About 10 o'clock, just when the crowd in the office was greatest, Mrs. Benjamin Guggenheim arrived, accompanied by her brother and sister-in-law, Mr. and Mrs. De Witt F. Seligman. Mrs. Guggenheim gave every evidence of great mental agitation. Although she bore up bravely, it was apparent that the terrible suspense was threatening a complete breakdown.
Like all the others who were there, Mrs. Guggenheim carefully went over the lists supplied by the company and questioned several of the clerks. Then when she found there was no message of hope for her she sank down on a bench. She talked freely with the newspaper men, seeking from them every bit of information she could obtain about the disaster.
"If so many were lost then the White Star Line did not have enough boats," declared Mrs. Guggenheim passionately. "There should have been more boats."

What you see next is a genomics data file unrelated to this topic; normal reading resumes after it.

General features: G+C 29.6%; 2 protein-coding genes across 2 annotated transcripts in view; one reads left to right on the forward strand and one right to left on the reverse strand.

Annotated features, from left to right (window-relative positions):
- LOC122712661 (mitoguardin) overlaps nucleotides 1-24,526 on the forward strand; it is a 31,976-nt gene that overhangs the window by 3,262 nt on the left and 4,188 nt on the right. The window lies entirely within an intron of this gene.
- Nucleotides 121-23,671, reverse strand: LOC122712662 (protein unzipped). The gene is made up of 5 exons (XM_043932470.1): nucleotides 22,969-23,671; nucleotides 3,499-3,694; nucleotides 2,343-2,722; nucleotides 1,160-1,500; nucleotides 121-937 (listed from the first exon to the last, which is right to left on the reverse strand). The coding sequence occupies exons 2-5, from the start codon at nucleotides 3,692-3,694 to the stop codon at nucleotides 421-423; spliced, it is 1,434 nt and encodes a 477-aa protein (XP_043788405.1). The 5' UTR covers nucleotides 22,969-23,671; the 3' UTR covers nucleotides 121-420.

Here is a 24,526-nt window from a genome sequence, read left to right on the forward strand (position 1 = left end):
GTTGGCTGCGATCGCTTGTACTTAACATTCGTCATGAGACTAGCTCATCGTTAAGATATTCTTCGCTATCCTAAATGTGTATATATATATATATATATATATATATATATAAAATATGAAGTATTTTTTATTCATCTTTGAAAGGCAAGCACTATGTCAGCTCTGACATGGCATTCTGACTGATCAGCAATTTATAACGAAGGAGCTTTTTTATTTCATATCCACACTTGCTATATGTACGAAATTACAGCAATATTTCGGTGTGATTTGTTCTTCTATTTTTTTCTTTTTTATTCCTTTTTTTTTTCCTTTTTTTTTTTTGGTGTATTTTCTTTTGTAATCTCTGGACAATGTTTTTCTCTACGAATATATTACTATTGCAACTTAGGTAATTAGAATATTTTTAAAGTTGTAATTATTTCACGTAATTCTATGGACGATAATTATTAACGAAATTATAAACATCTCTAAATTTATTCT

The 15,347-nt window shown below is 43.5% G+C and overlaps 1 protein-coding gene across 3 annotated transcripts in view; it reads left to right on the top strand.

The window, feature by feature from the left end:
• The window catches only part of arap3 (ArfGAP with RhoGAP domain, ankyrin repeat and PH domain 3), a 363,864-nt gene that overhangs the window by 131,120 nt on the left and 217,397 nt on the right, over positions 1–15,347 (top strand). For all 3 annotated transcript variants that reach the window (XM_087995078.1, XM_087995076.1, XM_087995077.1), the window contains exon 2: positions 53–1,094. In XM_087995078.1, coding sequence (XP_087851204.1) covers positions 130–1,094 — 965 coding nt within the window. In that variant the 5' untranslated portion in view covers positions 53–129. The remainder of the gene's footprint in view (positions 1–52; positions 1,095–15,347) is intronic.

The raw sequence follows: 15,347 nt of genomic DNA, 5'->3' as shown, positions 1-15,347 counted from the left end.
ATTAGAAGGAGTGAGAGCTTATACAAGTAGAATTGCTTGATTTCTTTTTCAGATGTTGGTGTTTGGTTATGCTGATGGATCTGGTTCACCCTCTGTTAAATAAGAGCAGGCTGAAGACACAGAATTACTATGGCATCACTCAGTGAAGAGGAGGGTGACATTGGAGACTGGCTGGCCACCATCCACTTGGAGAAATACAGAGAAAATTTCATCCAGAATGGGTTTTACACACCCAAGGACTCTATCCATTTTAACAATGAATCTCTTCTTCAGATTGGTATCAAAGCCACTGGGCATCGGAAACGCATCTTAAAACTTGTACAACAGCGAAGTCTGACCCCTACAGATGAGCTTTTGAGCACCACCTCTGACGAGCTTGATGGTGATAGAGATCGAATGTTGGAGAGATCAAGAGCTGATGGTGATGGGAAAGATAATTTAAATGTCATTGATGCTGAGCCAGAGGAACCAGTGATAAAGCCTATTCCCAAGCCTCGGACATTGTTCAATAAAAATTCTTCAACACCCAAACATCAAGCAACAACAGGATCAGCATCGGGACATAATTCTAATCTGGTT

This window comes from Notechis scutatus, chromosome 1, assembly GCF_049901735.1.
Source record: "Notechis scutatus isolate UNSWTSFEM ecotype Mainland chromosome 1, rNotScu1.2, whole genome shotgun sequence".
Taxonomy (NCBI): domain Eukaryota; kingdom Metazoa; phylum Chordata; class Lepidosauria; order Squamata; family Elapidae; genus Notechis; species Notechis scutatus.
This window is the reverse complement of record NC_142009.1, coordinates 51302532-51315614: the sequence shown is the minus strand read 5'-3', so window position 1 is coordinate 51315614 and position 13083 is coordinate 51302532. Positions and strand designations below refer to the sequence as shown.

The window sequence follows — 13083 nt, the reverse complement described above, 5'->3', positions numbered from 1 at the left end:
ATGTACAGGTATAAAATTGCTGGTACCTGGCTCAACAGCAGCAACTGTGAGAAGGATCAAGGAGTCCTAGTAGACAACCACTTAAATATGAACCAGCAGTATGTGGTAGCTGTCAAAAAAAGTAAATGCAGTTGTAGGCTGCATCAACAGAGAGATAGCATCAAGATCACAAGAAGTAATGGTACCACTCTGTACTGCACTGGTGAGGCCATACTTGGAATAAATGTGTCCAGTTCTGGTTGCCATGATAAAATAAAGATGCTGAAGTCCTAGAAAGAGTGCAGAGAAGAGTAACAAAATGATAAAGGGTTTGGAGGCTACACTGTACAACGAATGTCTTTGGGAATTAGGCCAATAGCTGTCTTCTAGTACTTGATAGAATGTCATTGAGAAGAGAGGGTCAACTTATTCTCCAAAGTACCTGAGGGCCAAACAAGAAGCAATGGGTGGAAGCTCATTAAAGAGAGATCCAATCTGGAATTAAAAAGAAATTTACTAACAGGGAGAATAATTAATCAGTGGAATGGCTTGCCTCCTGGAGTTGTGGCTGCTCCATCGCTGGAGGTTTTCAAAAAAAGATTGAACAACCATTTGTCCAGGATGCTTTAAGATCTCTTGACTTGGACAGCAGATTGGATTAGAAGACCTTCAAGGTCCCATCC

Then she suddenly drew back in her seat and sat for some minutes, staring quietly ahead of her at the line of weeping women and broken men who were passing by but giving no indication that she saw them at all. After nearly an hour had elapsed, she demanded an interview with Mr. Franklin and was shown to his office. He could only tell her that no reports had been received of her husband and then Mrs. Guggenheim left the building, going to the St. Regis Hotel.
Mr. Franklin promised that any news would be telephoned upon its receipt at his office.